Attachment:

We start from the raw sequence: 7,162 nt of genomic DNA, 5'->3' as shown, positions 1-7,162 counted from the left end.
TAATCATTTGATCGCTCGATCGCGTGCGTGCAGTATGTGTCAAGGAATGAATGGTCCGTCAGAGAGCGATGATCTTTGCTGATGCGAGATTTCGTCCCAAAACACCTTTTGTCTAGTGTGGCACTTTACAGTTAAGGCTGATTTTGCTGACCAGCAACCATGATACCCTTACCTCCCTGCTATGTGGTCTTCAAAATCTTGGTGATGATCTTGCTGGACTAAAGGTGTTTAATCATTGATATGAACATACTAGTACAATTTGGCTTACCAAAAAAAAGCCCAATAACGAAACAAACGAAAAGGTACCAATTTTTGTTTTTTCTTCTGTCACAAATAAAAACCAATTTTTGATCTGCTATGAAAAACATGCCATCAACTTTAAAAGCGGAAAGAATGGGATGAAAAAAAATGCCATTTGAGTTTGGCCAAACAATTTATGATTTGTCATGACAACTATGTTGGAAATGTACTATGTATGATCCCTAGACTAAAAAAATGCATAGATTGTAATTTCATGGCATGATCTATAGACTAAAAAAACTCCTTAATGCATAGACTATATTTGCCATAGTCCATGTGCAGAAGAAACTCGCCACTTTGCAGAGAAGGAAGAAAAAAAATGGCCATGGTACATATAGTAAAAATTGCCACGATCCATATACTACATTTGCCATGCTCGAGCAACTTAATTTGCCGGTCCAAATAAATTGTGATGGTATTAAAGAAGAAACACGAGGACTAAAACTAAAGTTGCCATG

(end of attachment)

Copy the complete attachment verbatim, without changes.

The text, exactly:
We start from the raw sequence: 7,162 nt of genomic DNA, 5'->3' as shown, positions 1-7,162 counted from the left end.
TAATCATTTGATCGCTCGATCGCGTGCGTGCAGTATGTGTCAAGGAATGAATGGTCCGTCAGAGAGCGATGATCTTTGCTGATGCGAGATTTCGTCCCAAAACACCTTTTGTCTAGTGTGGCACTTTACAGTTAAGGCTGATTTTGCTGACCAGCAACCATGATACCCTTACCTCCCTGCTATGTGGTCTTCAAAATCTTGGTGATGATCTTGCTGGACTAAAGGTGTTTAATCATTGATATGAACATACTAGTACAATTTGGCTTACCAAAAAAAAGCCCAATAACGAAACAAACGAAAAGGTACCAATTTTTGTTTTTTCTTCTGTCACAAATAAAAACCAATTTTTGATCTGCTATGAAAAACATGCCATCAACTTTAAAAGCGGAAAGAATGGGATGAAAAAAAATGCCATTTGAGTTTGGCCAAACAATTTATGATTTGTCATGACAACTATGTTGGAAATGTACTATGTATGATCCCTAGACTAAAAAAATGCATAGATTGTAATTTCATGGCATGATCTATAGACTAAAAAAACTCCTTAATGCATAGACTATATTTGCCATAGTCCATGTGCAGAAGAAACTCGCCACTTTGCAGAGAAGGAAGAAAAAAAATGGCCATGGTACATATAGTAAAAATTGCCACGATCCATATACTACATTTGCCATGCTCGAGCAACTTAATTTGCCGGTCCAAATAAATTGTGATGGTATTAAAGAAGAAACACGAGGACTAAAACTAAAGTTGCCATG